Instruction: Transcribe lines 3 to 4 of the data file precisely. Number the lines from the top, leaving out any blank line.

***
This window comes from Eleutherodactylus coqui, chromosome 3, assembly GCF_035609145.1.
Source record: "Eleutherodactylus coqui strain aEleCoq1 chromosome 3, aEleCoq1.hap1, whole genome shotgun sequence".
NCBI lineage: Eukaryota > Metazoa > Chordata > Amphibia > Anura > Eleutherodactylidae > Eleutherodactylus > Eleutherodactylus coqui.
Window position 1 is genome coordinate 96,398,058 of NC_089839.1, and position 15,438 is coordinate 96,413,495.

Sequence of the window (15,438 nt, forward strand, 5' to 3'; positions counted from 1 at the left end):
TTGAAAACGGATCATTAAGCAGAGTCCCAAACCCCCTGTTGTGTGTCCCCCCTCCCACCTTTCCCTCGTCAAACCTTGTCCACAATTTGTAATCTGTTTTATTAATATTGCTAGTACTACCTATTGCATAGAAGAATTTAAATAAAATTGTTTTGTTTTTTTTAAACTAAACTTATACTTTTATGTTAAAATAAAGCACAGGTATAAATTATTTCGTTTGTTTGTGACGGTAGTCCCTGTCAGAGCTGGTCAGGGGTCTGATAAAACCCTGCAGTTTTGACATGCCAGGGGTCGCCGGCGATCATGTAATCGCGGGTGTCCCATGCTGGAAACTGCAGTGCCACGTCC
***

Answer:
NCBI lineage: Eukaryota > Metazoa > Chordata > Amphibia > Anura > Eleutherodactylidae > Eleutherodactylus > Eleutherodactylus coqui.
Window position 1 is genome coordinate 96,398,058 of NC_089839.1, and position 15,438 is coordinate 96,413,495.